CALCULATING THE WEIGHTED AVERAGE OF EIGHT CAPITAL CITIES
10.18 The ABS compiles the Australian CPI on a separate basis for each capital city based on the acquisition of goods and services by the resident population of that city. The ABS also constructs the equivalent of a national index at the All groups CPI, group, sub-group and expenditure class level, which is published as the weighted average of the eight capital cities. The construction of a CPI weighted average of eight capital cities series is demonstrated below using a stylised example for the Bread expenditure class in three cities.
10.19 A base period expenditure aggregate is calculated for each city at the group, sub-group and expenditure class level, using information primarily sourced from the HES on the number of households in each of the three cities and the average weekly household expenditure for specific items. These weekly expenditure aggregates are converted to yearly expenditure aggregates by multiplying the final weekly expenditure aggregates by the number of weeks in the year. This process is demonstrated in Table 10.5 for the Bread expenditure class in three cities.
10.20 The expenditure aggregates for Bread in each city are price updated from period 1 to period 2 by the price change in the relevant price samples of the Bread elementary aggregates for each city (such as white sandwich, wholemeal etc. as described in paragraphs 10.16 and 10.17).
10.21 The expenditure aggregates for Bread in each city are summed to arrive at a weighted expenditure aggregate for all three cities in period 1 and period 2. The price movement of the weighted average of three cities is calculated from the change in the weighted expenditure aggregates for the three cities between period 1 and period 2.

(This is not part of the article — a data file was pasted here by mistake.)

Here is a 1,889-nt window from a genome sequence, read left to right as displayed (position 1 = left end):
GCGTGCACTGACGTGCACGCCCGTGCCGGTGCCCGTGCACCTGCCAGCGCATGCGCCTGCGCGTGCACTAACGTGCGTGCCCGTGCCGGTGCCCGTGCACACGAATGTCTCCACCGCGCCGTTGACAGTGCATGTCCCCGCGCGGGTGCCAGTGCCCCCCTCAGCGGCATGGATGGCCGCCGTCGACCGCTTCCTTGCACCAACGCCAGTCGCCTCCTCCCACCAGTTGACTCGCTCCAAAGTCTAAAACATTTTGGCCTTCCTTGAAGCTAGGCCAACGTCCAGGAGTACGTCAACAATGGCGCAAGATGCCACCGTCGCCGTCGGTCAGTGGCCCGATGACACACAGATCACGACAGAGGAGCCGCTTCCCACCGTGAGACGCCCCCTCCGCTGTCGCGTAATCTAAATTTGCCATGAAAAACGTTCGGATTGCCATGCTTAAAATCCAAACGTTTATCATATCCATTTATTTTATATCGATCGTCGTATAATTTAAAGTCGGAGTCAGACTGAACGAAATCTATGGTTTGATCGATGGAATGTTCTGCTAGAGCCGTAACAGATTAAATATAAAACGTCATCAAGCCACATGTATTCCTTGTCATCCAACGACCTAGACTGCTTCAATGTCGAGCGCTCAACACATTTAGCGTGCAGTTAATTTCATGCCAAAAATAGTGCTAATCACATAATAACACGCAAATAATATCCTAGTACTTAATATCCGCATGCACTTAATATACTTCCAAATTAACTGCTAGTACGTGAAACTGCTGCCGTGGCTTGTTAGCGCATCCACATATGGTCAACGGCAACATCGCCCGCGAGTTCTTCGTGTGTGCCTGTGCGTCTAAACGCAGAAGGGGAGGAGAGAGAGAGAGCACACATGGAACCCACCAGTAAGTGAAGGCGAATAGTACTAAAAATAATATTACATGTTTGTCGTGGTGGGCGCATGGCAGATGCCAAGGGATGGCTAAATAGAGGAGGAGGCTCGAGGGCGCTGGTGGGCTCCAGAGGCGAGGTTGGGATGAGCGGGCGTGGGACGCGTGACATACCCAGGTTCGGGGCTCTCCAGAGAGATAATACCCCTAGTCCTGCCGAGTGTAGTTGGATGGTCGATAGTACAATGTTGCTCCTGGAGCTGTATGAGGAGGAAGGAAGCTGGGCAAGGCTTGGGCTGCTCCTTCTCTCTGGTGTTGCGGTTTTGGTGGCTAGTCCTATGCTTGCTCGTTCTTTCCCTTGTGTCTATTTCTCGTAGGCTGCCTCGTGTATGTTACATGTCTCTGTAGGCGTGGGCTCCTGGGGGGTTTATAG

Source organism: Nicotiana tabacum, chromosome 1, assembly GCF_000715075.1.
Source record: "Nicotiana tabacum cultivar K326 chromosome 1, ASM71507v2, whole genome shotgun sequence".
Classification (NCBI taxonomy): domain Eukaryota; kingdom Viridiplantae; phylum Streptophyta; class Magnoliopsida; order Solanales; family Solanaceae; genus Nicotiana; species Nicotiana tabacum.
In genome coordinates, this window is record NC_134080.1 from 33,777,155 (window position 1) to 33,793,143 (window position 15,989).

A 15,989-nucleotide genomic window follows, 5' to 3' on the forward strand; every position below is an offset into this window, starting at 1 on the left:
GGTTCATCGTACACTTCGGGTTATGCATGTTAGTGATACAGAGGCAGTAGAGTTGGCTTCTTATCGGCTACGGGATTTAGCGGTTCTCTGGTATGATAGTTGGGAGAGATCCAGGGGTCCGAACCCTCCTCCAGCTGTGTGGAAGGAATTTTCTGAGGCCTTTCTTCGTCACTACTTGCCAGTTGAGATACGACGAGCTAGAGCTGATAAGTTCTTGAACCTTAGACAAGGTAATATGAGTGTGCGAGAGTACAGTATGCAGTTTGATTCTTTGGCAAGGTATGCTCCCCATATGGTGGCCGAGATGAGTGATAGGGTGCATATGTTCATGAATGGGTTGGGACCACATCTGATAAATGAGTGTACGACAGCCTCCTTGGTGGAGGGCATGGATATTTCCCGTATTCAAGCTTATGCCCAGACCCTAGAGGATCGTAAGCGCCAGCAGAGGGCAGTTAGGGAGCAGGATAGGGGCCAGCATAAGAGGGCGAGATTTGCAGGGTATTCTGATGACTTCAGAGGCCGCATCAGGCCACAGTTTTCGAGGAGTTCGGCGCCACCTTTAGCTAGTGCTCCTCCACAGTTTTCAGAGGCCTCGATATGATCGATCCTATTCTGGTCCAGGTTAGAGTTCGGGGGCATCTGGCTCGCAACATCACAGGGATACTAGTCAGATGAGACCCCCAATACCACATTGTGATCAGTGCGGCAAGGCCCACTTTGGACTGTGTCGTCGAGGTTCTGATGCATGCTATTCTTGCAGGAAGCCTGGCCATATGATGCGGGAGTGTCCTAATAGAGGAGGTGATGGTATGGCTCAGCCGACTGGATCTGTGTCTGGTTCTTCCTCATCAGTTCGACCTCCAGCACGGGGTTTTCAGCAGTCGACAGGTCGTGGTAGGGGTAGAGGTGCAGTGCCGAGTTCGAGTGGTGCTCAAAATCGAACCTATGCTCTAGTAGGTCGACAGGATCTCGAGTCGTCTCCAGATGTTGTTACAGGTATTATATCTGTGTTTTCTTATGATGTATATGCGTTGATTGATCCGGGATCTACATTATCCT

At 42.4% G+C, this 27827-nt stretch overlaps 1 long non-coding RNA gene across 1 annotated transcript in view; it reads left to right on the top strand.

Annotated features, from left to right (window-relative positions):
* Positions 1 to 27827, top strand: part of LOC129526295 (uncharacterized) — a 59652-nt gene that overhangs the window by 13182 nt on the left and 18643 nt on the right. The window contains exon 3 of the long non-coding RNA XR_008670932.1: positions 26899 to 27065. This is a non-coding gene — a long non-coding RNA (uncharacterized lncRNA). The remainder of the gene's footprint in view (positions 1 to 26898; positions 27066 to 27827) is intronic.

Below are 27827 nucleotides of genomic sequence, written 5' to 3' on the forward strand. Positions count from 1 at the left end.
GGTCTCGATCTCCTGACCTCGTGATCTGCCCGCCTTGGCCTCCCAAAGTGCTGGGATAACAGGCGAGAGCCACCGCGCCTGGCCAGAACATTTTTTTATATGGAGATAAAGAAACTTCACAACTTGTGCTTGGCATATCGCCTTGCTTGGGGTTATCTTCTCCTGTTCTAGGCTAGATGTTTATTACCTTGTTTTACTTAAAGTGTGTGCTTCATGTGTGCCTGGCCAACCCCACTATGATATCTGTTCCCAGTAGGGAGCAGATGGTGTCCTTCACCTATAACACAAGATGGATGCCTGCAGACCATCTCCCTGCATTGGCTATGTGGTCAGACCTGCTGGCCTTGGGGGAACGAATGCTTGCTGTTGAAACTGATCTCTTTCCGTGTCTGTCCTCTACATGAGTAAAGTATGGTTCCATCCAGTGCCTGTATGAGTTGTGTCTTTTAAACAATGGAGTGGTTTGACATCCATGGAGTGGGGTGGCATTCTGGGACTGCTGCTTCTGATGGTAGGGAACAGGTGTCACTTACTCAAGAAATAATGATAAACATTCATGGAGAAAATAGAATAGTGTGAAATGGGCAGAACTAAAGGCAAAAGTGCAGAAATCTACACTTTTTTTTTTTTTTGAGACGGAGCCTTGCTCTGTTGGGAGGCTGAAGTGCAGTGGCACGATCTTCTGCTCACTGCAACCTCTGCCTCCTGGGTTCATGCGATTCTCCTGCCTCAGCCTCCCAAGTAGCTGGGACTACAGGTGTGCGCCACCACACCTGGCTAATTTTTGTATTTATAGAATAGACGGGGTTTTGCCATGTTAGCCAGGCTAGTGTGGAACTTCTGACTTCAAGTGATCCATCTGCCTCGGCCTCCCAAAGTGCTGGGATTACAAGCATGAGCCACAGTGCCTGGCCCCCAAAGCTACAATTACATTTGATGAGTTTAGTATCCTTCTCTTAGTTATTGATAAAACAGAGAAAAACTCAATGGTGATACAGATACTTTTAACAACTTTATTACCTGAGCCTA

10.22 The calculation of price change for the weighted average of three cities is demonstrated in Table 10.6. For Bread, the period 1 expenditure aggregate for the weighted average of three cities is $11,900,000. In period 2, the Bread expenditure aggregate for the weighted average of three cities is now ($8,232,000 + $2,470,000 + $1,407,000), which is equal to $12,109,000. Using the above expenditure aggregates, the price change for Bread for the weighted average of three cities is calculated to be 1.8% from period 1 to period 2:
10.23 This process is carried out at the All groups CPI, group, sub-group and expenditure class level in the index. The relative contribution of any city to the price change for the weighted average of three cities will be determined by the ratio of the individual city expenditure aggregate to the weighted expenditure aggregate for all three cities.
CALCULATING INDEX NUMBERS AND POINTS CONTRIBUTIONS
10.24 Table 10.7 shows the calculation of index numbers and points contribution. It is assumed that index numbers already exist for the link period (June quarter 2011 for the 16th series CPI) and period 1. Assume the expenditure aggregate for Breakfast cereals has been calculated using the same method as that for Bread so that the two can be added and a movement calculated for Bread and cereal products. Similarly, assume the expenditure aggregates for period 2 have been calculated for Other food sub-groups and Non-food groups so that expenditure aggregates can be calculated for the Food and non-alcoholic beverages group and the All groups CPI.
10.25 When a price index has not been linked, indexes for any component can be calculated simply by dividing the current period expenditure aggregate by its expenditure aggregate in the reference period (when the index is set to 100.0). The index numbers must be calculated from
where is the index number in the link period (June quarter 2011 for the 16th series CPI), and and are the expenditure aggregates in the current period and link periods respectively. Using the example in Table 10.7,
= $8,232,000 (Expenditure aggregate for Bread in the current period)
= $6,500,000 (Expenditure aggregate for Bread in the link period)
Thus the index number for Bread in period 2 is 108.0 x $8,232,000 / $6,500,000 = 136.8.
10.26 Points contributions allow users to understand how much each component contributes to the overall price movement. Points contributions are calculated using the expenditure aggregates. In any period, the points contribution of a component to the All groups CPI index number is calculated by multiplying the All groups CPI index number for the period by the expenditure aggregate for the component in that period, and dividing by the All groups CPI expenditure aggregate for that period. This can be stated algebraically as